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Keeping Up With the Joneses


Stars: Zach Galifianakis, Isla Fisher, Jon Hamm, Gal Gadot, Maribeth Monroe, Matt Walsh, Patton Oswalt

Director: Greg Mottola

After Superbad, Paul and Adventureland, one might have expected rather more from director Greg Mottola than this easy-going but not really special comedy thriller scripted by Michael LeSieur. It’s essentially sitcom-style humour and more in line with the kind of humor American television thrives on.

A brief intro culminates with a house exploding in a sanitized-by-Spielberg-style middle class suburb in Atlanta, after which we segue back to the central storyline.

Ordinary suburbanites Galifianakis, who works in Human Relations in an aerospace company and his wife Fisher (a fashion consultant working from home and briefly seen referring to a book called Urinals of Brooklyn) are enjoying a break from parental life while their sons are away at summer camp.

Enter suave, stylish new neighbours, world-famous travel writer Hamm and his sexy and stylish wife Gadot. They visit Galifianakis and Fisher, bearing a gift that turns out to be more than it appears at first glance, and the newcomers proceed to bond with the aspirant blue-blooded couple…

Gadot shows Fisher how to buy and wear sexy clothes while Hamm, who turns out to be able to open a beer bottle with his wedding ring (Galifianakis tries to follow suit but unsurprisingly ends up bleeding) bonds with the un-worldly human HR executive during a grisly meal (a snake is slain and then sliced, the still-writhing segments forming the main course) in a secret Chinese restaurant.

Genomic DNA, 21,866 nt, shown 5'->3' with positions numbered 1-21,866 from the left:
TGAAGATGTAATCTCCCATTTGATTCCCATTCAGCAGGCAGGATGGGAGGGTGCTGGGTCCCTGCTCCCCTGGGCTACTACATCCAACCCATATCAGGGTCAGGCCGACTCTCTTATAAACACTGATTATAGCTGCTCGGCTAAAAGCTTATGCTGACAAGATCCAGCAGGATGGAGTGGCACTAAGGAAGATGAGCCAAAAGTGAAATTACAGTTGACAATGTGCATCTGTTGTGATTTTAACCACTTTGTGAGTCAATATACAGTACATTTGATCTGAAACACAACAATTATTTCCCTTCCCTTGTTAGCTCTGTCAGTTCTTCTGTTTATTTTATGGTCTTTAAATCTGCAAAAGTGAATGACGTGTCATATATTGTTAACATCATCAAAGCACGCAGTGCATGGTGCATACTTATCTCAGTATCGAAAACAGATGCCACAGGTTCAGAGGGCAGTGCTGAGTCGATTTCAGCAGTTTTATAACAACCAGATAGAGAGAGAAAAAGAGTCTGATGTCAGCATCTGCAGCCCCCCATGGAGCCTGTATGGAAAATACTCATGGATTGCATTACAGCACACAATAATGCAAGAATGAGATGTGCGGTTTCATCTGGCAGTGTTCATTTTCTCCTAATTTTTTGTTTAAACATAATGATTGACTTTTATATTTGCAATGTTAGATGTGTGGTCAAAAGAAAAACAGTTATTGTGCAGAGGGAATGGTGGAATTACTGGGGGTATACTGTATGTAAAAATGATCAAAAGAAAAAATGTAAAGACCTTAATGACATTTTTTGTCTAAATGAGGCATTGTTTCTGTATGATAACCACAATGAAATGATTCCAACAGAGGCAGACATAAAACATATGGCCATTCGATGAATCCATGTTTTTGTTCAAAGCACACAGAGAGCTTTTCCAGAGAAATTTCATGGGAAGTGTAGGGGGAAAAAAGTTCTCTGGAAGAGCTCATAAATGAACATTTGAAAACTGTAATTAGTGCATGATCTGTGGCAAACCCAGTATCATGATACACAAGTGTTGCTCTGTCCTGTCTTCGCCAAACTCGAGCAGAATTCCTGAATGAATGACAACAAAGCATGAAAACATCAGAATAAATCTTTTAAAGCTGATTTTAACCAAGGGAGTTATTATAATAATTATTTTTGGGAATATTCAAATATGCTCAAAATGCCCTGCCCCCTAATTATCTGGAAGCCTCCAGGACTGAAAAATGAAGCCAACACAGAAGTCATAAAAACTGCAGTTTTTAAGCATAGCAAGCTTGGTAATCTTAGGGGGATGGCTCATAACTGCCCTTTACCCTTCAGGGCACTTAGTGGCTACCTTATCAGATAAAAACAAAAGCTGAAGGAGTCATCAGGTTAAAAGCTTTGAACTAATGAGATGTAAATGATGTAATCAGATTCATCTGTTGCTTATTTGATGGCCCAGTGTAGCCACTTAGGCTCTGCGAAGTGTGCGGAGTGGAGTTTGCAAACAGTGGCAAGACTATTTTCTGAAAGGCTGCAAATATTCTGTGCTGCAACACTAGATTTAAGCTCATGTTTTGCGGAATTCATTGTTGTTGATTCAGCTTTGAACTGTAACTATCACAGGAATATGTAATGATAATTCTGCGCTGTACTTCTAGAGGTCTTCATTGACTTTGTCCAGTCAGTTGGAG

Before long, however Galifianakis (“I’m not a spy. I’m a soccer dad”) and Fisher’s suspicions - “Maybe there’s something odd about them” - prove correct. Hamm and Gadot are secret agents who draw the staid suburbanites into wild espionage action and danger…

The pace picks up briskly then, with Mottola serving up some lively car chases, shootouts, assorted explosions, miscellaneous action sequences and suitably unpleasant villains led by Patton Oswalt; and, to their credit, the crucial quartet give their all – and then some – to raise as many laughs and thrills as possible given the material and, happily, succeed pretty well, if not exactly memorably.

(One gag is unlikely to go down well with UK audiences when, referring to dental matters, the line “They don’t have crooked teeth in this society. This isn’t Great Britain” is uttered).

Alan Frank

USA 2016. UK Distributor: 20th Century Fox. Colour by deluxe.
100 minutes. Widescreen. UK certificate: 12A.

Guidance ratings (out of 3): Sex/nudity 1, Violence/Horror 1, Drugs 1, Swearing 2.

Review date: 22 Oct 2016